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Conversion of recent-onset atrial fibrillation: Which drug is the best?

Introduction: Vernakalant is a new, safe and effective drug used intravenously, which has proved to be more rapid in converting recent onset AF to sinus rhythm compared to placebo, amiodarone, propafenone and flecainide in clinical studies with few patients. Up to the present no study has been conducted comparing these three drugs with a substantial number of patients.

The aim of our study is to compare the time to conversion to sinus rhythm, hospital stay and adverse events between vernakalant or flecainide and propafenone in patients with a recent-onset atrial fibrillation.


Materials and Methods: 150 hemodynamically stable patients with recent onset AF without structural heart disease were prospectively included. A single oral dose of propafenone 600 mg was administered to 50 patients, 50 patients received intravenous vernakalant and other 50 patients received a single oral dose of flecainide 300 mg.  Clinical and laboratory variables were recorded.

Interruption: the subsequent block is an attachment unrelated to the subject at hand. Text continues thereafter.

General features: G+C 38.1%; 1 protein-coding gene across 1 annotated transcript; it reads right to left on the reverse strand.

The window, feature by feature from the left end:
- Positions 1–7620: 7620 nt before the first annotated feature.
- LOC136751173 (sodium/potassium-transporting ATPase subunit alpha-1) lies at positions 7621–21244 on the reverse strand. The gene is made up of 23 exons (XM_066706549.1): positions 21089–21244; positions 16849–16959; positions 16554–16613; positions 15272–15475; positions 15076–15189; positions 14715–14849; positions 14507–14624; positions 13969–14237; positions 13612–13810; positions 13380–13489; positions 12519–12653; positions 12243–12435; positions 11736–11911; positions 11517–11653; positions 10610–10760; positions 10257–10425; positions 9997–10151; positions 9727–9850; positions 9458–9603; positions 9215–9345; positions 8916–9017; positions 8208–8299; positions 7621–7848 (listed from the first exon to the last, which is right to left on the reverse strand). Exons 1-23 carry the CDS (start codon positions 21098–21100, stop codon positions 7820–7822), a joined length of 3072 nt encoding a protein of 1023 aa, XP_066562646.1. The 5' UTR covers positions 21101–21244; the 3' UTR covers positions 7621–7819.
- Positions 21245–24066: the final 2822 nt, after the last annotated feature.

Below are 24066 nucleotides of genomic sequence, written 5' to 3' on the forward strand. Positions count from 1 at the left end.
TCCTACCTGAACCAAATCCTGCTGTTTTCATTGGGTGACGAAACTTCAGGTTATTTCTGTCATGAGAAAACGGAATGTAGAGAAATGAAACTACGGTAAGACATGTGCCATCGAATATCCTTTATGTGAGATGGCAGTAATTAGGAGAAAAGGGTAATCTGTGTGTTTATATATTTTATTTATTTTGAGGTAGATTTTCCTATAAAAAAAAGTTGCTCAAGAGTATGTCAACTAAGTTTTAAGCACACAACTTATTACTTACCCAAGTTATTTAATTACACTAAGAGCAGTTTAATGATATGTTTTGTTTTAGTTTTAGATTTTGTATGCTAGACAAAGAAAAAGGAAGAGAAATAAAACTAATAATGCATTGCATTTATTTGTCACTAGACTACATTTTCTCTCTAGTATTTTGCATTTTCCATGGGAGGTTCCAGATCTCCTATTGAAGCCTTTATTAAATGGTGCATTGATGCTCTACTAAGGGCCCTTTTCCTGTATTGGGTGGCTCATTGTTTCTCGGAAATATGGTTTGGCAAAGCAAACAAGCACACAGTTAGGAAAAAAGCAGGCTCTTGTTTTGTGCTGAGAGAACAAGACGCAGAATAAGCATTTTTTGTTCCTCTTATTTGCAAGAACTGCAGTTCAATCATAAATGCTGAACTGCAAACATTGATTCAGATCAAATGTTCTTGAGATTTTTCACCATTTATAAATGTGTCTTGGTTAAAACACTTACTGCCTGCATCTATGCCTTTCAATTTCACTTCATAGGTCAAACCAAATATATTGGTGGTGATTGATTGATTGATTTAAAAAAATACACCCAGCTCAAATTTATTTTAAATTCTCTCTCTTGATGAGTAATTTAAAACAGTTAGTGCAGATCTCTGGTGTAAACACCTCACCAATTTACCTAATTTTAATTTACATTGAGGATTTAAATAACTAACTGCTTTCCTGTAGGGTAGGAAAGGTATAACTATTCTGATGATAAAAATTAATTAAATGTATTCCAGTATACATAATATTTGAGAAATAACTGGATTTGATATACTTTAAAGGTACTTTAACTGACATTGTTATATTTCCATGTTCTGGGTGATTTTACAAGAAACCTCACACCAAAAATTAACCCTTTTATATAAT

Results: Baseline characteristics were similar in the three groups. Time to conversion to sinus rhythm was 12 minutes in the vernakalant group versus 151 minutes in the propafenone group and 162 minutes in flecainide group (p< 0.01).

The hospital stay was 243 minutes  in the vernakalant group versus 422 minutes in the propafenone group and 410 minutes in flecainide group (p< 0.01) (Figure 2).

No adverse events were reported.



Conclusion:  The time to conversion to sinus rhythm and hospital stay were statistical shorter in vernakalant group compared with flecainide and propafenone. There were no adverse events in the three groups.

Credits: Diego Conde; Pablo Elissamburu; Nicolas Lalor Leandro Rodriguez; Martin Aragon; Juan Pablo Costabel; Florencia Lambardi; Marcelo Trivi

Biosense Webster
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Introduction to AFib
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